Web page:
Immersing lungs in hydrogen-rich saline attenuates lung ischaemia-reperfusion injury

Objectives: Anti-oxidant effects of hydrogen have been reported in studies examining ischaemia-reperfusion injury (IRI). In this study, we evaluated the therapeutic efficacy of immersing lungs in hydrogen-rich saline on lung IRI. Methods: Lewis rats were divided into three groups: (i) sham, (ii) normal saline and (iii) hydrogen-rich saline. In the first experiment, the left thoracic cavity was filled with either normal saline or hydrogen-rich saline for 1 h. Then, we measured the hydrogen concentration in the left lung using a sensor gas chromatograph ( N = 3 per group). In the second experiment, lung IRI was induced by occlusion of the left pulmonary hilum for 1 h, followed by reperfusion for 3 h. During the ischaemic period, the left thoracic cavity was filled with either normal saline or hydrogen-rich saline. After reperfusion, we assessed lung function, histological changes and cytokine production ( N = 5-7 per group). Results: Immersing lungs in hydrogen-rich saline resulted in an elevated hydrogen concentration in the lung (6.9 ± 2.9 μmol/1 g lung). After IRI, pulmonary function (pulmonary compliance and oxygenation levels) was significantly higher in the hydrogen-rich saline group than in the normal saline group ( P < 0.05). Similarly, pro-inflammatory cytokine levels (interleukin-1β and interleukin-6) in the left lung were significantly lower in the hydrogen-rich saline group than in the normal saline group ( P < 0.05). Conclusions: Immersing lungs in hydrogen-rich saline delivered hydrogen into the lung and consequently attenuated lung IRI. Hydrogen-rich solution appears to be a promising approach to managing lung IRI.

Protective effects of a hydrogen-rich solution during cold ischemia in rat lung transplantation

Background: Molecular hydrogen can reduce the oxidative stress of ischemia-reperfusion injury in various organs for transplantation and potentially improve survival rates in recipients. This study aimed to evaluate the protective effects of a hydrogen-rich preservation solution against ischemia-reperfusion injury after cold ischemia in rat lung transplantation. Methods: Lewis rats were divided into a nontransplant group (n = 3), minimum-ischemia group (n = 3), cold ischemia group (n = 6), and cold ischemia with hydrogen-rich (more than 1.0 ppm) preservation solution group (n = 6). The rats in the nontransplant group underwent simple thoracotomy, and the rats in the remaining 3 groups underwent orthotopic left lung transplantation. The ischemic time was <30 minutes in the minimum-ischemia group and 6 hours in the cold ischemia groups. After 2-hour reperfusion, we evaluated arterial blood gas levels, pulmonary function, lung wet-to-dry weight ratio, and histologic features of the lung tissue. The expression of proinflammatory cytokines was measured using quantitative polymerase chain reaction assays, and 8-hydroxydeoxyguanosine levels were evaluated using enzyme-linked immunosorbent assays. Results: When compared with the nontransplant and minimum-ischemia groups, the cold ischemia group had lower dynamic compliance, lower oxygenation levels, and higher wet-to-dry weight ratios. However, these variables were significantly improved in the cold ischemia with hydrogen-rich preservation solution group. This group also had fewer signs of perivascular edema, lower interleukin-1β messenger RNA expression, and lower 8-hydroxydeoxyguanosine levels than the cold ischemia group. Conclusions: The use of a hydrogen-rich preservation solution attenuates ischemia-reperfusion injury in rat lungs during cold ischemia through antioxidant and anti-inflammatory effects.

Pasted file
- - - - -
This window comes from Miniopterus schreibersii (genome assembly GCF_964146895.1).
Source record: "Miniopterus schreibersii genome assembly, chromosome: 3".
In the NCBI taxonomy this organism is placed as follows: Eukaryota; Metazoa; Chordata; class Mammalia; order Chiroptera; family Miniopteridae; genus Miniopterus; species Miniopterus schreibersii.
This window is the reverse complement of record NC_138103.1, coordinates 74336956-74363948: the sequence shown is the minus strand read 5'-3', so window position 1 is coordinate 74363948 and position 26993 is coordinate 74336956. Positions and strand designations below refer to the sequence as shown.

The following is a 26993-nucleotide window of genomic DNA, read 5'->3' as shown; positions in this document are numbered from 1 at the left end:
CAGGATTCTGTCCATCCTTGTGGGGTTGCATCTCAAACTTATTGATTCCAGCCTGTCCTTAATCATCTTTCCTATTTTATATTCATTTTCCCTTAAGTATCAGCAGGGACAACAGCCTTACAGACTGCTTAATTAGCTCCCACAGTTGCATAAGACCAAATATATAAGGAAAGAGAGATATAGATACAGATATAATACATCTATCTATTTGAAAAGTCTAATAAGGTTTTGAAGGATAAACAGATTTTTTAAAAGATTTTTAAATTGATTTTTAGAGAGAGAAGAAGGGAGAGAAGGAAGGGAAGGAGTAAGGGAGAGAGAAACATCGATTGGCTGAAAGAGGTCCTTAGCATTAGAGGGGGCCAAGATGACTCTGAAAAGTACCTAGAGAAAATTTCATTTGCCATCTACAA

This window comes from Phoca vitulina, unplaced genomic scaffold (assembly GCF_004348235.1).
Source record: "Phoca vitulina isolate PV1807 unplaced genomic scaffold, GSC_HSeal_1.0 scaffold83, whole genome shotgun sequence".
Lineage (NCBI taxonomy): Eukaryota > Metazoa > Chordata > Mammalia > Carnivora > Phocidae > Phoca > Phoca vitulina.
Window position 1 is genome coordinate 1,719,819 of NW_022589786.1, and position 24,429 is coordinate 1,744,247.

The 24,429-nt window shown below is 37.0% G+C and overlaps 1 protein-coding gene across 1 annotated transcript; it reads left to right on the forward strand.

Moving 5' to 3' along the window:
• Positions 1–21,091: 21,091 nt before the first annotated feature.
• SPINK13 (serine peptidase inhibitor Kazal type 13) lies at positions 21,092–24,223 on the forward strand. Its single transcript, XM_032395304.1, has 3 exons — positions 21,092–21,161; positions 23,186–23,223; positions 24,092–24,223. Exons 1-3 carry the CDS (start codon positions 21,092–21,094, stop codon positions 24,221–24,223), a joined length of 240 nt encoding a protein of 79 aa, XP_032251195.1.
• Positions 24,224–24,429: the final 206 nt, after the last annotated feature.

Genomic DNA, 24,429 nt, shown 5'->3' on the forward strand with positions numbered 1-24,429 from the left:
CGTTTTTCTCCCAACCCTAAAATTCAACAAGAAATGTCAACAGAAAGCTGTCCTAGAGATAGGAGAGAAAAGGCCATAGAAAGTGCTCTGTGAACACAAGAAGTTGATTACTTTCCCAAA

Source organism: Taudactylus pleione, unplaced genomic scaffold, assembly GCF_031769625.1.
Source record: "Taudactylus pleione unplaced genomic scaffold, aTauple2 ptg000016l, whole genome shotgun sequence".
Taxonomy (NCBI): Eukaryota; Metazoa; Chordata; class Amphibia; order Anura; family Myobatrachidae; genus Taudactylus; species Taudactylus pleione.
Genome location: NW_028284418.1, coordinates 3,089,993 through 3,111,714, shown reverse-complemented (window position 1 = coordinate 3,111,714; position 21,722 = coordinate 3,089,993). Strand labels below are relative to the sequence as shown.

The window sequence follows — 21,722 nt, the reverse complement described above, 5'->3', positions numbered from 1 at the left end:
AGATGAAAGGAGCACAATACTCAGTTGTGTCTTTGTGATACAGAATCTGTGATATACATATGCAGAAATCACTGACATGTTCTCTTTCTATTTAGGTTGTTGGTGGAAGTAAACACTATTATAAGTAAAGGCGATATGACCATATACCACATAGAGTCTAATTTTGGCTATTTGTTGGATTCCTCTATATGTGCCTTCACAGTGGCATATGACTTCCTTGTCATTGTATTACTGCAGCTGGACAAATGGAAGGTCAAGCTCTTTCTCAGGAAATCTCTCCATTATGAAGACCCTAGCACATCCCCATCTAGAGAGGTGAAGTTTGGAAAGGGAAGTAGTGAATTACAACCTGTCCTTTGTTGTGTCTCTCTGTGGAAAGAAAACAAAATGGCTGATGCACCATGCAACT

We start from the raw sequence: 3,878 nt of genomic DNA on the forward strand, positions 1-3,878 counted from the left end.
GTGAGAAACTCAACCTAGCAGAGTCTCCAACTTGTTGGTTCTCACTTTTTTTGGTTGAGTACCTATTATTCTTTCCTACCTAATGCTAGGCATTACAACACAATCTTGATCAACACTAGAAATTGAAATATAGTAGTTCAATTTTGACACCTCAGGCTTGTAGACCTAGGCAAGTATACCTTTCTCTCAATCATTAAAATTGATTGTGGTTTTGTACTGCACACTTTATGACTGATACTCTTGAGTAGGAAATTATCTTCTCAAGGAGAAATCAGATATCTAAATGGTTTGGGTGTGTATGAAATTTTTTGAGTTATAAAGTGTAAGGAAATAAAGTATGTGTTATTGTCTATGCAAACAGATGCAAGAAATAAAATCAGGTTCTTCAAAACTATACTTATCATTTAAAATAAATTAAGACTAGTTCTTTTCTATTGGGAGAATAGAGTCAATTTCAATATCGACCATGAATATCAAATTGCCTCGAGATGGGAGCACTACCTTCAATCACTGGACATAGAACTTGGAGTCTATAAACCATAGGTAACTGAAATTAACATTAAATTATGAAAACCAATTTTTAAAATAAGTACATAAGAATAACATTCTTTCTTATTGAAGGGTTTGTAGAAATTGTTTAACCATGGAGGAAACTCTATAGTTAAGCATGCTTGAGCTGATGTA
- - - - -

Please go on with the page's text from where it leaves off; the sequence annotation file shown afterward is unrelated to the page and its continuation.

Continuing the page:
Protective effects of a hydrogen-rich preservation solution in a canine lung transplantation model

Background: Molecular hydrogen (H2) has protective effects against ischemia-reperfusion injury in various organs. Because they are easier to transport and safer to use than inhaled H2, H2-rich solutions are suitable for organ preservation. In this study, we examined the protective effects of an H2-rich solution for lung preservation in a canine left lung transplantation (LTx) model. Methods: Ten beagles underwent orthotopic left LTx after 23 hours of cold ischemia followed by reperfusion for 4 hours. Forty-five minutes after reperfusion, the right main pulmonary artery was clamped to evaluate the function of the implanted graft. The beagles were divided into two groups: control (CON group, n=5) and hydrogen (H2 group, n=5). In the CON group, the donor lungs were flushed and immersed during cold preservation at 4°C using ET-Kyoto solution, and in the H2 group, these were flushed and immersed using H2-rich ET-Kyoto solution. Physiological assessments were performed during reperfusion. After reperfusion, the wet-to-dry ratios were determined, and histological examinations were performed. Results: Significantly higher partial pressure of arterial oxygen and significantly lower partial pressure of carbon dioxide were observed in the H2 group than in the CON group (p=0.045 and p<0.001, respectively). The wet-to-dry ratio was significantly lower in the H2 group than in the CON group (p=0.032). Moreover, in histological examination, less lung injury and fewer apoptotic cells were observed in the H2 group (p<0.001 and p<0.001, respectively). Conclusions: Our results demonstrated that the H2-rich preservation solution attenuated ischemia-reperfusion injury in a canine left LTx model. (247 words).